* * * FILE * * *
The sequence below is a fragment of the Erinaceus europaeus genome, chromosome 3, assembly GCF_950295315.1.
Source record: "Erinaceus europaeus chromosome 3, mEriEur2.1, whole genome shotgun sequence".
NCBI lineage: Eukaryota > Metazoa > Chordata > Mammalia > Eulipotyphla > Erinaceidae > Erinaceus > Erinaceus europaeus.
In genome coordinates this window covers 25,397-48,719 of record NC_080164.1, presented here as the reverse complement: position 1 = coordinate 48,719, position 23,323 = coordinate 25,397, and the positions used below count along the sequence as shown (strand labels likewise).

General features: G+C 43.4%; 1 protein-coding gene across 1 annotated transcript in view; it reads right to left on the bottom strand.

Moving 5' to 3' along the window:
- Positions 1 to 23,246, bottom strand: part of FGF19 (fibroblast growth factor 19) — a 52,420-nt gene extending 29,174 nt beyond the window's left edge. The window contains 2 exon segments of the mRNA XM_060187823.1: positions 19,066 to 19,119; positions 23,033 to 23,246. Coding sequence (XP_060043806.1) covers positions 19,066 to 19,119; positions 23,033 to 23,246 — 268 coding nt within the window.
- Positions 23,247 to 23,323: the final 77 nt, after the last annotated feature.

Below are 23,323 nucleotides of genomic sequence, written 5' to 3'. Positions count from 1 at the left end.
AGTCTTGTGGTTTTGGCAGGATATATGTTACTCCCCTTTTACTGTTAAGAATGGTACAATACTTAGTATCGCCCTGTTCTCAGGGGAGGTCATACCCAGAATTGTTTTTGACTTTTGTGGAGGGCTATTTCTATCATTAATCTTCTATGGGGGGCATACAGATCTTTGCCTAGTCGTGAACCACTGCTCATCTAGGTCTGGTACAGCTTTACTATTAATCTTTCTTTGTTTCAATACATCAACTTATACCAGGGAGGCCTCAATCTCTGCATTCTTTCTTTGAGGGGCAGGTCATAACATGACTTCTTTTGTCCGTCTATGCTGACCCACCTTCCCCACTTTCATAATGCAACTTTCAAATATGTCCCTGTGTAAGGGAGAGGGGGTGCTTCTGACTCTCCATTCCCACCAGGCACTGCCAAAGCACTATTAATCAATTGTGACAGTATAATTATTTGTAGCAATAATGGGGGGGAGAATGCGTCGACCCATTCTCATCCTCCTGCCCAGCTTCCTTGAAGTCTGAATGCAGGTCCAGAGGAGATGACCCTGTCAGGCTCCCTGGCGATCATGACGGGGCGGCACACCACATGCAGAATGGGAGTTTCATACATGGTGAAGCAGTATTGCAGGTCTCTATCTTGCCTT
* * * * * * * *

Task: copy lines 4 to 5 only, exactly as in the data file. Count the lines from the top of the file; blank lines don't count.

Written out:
In genome coordinates this window covers 25,397-48,719 of record NC_080164.1, presented here as the reverse complement: position 1 = coordinate 48,719, position 23,323 = coordinate 25,397, and the positions used below count along the sequence as shown (strand labels likewise).

General features: G+C 43.4%; 1 protein-coding gene across 1 annotated transcript in view; it reads right to left on the bottom strand.